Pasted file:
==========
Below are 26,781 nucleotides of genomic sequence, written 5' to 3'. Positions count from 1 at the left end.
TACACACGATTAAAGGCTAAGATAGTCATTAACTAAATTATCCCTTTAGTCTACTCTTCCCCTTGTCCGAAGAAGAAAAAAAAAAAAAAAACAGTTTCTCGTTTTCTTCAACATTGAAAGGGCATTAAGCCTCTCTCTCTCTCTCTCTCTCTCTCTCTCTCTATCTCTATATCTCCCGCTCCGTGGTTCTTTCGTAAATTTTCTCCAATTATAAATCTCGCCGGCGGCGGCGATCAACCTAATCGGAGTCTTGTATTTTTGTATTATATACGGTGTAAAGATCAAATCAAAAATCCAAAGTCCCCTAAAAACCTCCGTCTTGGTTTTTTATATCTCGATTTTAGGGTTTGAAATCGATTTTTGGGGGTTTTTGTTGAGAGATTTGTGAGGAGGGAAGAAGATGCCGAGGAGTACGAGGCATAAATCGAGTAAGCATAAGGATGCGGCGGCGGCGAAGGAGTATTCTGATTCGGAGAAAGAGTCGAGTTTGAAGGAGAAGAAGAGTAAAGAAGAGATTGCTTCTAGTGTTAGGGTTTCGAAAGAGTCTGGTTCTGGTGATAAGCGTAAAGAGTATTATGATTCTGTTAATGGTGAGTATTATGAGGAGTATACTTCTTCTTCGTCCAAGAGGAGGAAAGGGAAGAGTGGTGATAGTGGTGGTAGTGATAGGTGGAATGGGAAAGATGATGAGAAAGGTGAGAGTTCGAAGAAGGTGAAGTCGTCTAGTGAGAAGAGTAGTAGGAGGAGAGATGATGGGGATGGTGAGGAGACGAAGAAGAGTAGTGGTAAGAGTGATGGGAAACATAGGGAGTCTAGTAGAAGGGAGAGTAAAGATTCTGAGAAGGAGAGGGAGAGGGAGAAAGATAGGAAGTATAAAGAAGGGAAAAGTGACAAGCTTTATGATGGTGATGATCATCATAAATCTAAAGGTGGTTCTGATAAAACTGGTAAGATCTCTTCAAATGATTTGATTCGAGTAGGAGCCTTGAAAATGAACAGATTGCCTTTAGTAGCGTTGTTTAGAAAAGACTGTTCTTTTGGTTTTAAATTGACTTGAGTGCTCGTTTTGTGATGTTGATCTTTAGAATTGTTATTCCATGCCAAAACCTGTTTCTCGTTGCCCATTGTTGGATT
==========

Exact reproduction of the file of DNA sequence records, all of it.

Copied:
Below are 26,781 nucleotides of genomic sequence, written 5' to 3'. Positions count from 1 at the left end.
TACACACGATTAAAGGCTAAGATAGTCATTAACTAAATTATCCCTTTAGTCTACTCTTCCCCTTGTCCGAAGAAGAAAAAAAAAAAAAAAACAGTTTCTCGTTTTCTTCAACATTGAAAGGGCATTAAGCCTCTCTCTCTCTCTCTCTCTCTCTCTCTCTCTATCTCTATATCTCCCGCTCCGTGGTTCTTTCGTAAATTTTCTCCAATTATAAATCTCGCCGGCGGCGGCGATCAACCTAATCGGAGTCTTGTATTTTTGTATTATATACGGTGTAAAGATCAAATCAAAAATCCAAAGTCCCCTAAAAACCTCCGTCTTGGTTTTTTATATCTCGATTTTAGGGTTTGAAATCGATTTTTGGGGGTTTTTGTTGAGAGATTTGTGAGGAGGGAAGAAGATGCCGAGGAGTACGAGGCATAAATCGAGTAAGCATAAGGATGCGGCGGCGGCGAAGGAGTATTCTGATTCGGAGAAAGAGTCGAGTTTGAAGGAGAAGAAGAGTAAAGAAGAGATTGCTTCTAGTGTTAGGGTTTCGAAAGAGTCTGGTTCTGGTGATAAGCGTAAAGAGTATTATGATTCTGTTAATGGTGAGTATTATGAGGAGTATACTTCTTCTTCGTCCAAGAGGAGGAAAGGGAAGAGTGGTGATAGTGGTGGTAGTGATAGGTGGAATGGGAAAGATGATGAGAAAGGTGAGAGTTCGAAGAAGGTGAAGTCGTCTAGTGAGAAGAGTAGTAGGAGGAGAGATGATGGGGATGGTGAGGAGACGAAGAAGAGTAGTGGTAAGAGTGATGGGAAACATAGGGAGTCTAGTAGAAGGGAGAGTAAAGATTCTGAGAAGGAGAGGGAGAGGGAGAAAGATAGGAAGTATAAAGAAGGGAAAAGTGACAAGCTTTATGATGGTGATGATCATCATAAATCTAAAGGTGGTTCTGATAAAACTGGTAAGATCTCTTCAAATGATTTGATTCGAGTAGGAGCCTTGAAAATGAACAGATTGCCTTTAGTAGCGTTGTTTAGAAAAGACTGTTCTTTTGGTTTTAAATTGACTTGAGTGCTCGTTTTGTGATGTTGATCTTTAGAATTGTTATTCCATGCCAAAACCTGTTTCTCGTTGCCCATTGTTGGATT